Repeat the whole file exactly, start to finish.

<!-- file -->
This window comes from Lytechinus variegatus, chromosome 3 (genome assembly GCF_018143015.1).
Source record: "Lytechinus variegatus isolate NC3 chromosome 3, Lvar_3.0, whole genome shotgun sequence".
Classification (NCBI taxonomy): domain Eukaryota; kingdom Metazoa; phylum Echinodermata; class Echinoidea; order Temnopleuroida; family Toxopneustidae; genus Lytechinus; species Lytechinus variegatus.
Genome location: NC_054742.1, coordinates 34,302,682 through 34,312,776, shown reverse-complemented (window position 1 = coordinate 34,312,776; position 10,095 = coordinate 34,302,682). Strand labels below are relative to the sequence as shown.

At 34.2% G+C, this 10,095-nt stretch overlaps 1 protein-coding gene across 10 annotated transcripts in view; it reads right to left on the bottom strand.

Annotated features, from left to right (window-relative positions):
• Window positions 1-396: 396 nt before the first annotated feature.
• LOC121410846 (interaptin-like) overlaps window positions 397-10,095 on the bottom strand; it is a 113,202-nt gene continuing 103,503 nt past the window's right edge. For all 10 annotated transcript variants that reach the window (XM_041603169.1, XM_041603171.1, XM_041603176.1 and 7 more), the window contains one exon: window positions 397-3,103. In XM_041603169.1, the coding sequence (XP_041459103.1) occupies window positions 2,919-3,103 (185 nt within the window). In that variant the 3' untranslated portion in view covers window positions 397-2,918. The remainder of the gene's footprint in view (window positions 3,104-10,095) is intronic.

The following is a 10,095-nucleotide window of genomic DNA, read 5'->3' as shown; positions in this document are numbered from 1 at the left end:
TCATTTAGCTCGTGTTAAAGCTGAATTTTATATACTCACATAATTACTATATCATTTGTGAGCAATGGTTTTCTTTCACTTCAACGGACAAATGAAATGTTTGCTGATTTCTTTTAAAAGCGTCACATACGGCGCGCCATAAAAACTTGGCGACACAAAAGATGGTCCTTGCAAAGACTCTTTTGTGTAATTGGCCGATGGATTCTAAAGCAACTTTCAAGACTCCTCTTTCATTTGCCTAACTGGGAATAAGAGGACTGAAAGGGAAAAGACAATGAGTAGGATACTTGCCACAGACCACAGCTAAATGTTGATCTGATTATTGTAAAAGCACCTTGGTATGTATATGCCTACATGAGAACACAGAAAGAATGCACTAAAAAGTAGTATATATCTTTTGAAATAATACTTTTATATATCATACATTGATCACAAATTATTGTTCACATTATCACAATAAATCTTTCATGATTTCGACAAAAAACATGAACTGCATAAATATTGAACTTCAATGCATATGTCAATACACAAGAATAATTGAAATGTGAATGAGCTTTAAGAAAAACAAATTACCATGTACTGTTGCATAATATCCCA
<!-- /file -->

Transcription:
This window comes from Lytechinus variegatus, chromosome 3 (genome assembly GCF_018143015.1).
Source record: "Lytechinus variegatus isolate NC3 chromosome 3, Lvar_3.0, whole genome shotgun sequence".
Classification (NCBI taxonomy): domain Eukaryota; kingdom Metazoa; phylum Echinodermata; class Echinoidea; order Temnopleuroida; family Toxopneustidae; genus Lytechinus; species Lytechinus variegatus.
Genome location: NC_054742.1, coordinates 34,302,682 through 34,312,776, shown reverse-complemented (window position 1 = coordinate 34,312,776; position 10,095 = coordinate 34,302,682). Strand labels below are relative to the sequence as shown.

At 34.2% G+C, this 10,095-nt stretch overlaps 1 protein-coding gene across 10 annotated transcripts in view; it reads right to left on the bottom strand.

Annotated features, from left to right (window-relative positions):
• Window positions 1-396: 396 nt before the first annotated feature.
• LOC121410846 (interaptin-like) overlaps window positions 397-10,095 on the bottom strand; it is a 113,202-nt gene continuing 103,503 nt past the window's right edge. For all 10 annotated transcript variants that reach the window (XM_041603169.1, XM_041603171.1, XM_041603176.1 and 7 more), the window contains one exon: window positions 397-3,103. In XM_041603169.1, the coding sequence (XP_041459103.1) occupies window positions 2,919-3,103 (185 nt within the window). In that variant the 3' untranslated portion in view covers window positions 397-2,918. The remainder of the gene's footprint in view (window positions 3,104-10,095) is intronic.

The following is a 10,095-nucleotide window of genomic DNA, read 5'->3' as shown; positions in this document are numbered from 1 at the left end:
TCATTTAGCTCGTGTTAAAGCTGAATTTTATATACTCACATAATTACTATATCATTTGTGAGCAATGGTTTTCTTTCACTTCAACGGACAAATGAAATGTTTGCTGATTTCTTTTAAAAGCGTCACATACGGCGCGCCATAAAAACTTGGCGACACAAAAGATGGTCCTTGCAAAGACTCTTTTGTGTAATTGGCCGATGGATTCTAAAGCAACTTTCAAGACTCCTCTTTCATTTGCCTAACTGGGAATAAGAGGACTGAAAGGGAAAAGACAATGAGTAGGATACTTGCCACAGACCACAGCTAAATGTTGATCTGATTATTGTAAAAGCACCTTGGTATGTATATGCCTACATGAGAACACAGAAAGAATGCACTAAAAAGTAGTATATATCTTTTGAAATAATACTTTTATATATCATACATTGATCACAAATTATTGTTCACATTATCACAATAAATCTTTCATGATTTCGACAAAAAACATGAACTGCATAAATATTGAACTTCAATGCATATGTCAATACACAAGAATAATTGAAATGTGAATGAGCTTTAAGAAAAACAAATTACCATGTACTGTTGCATAATATCCCA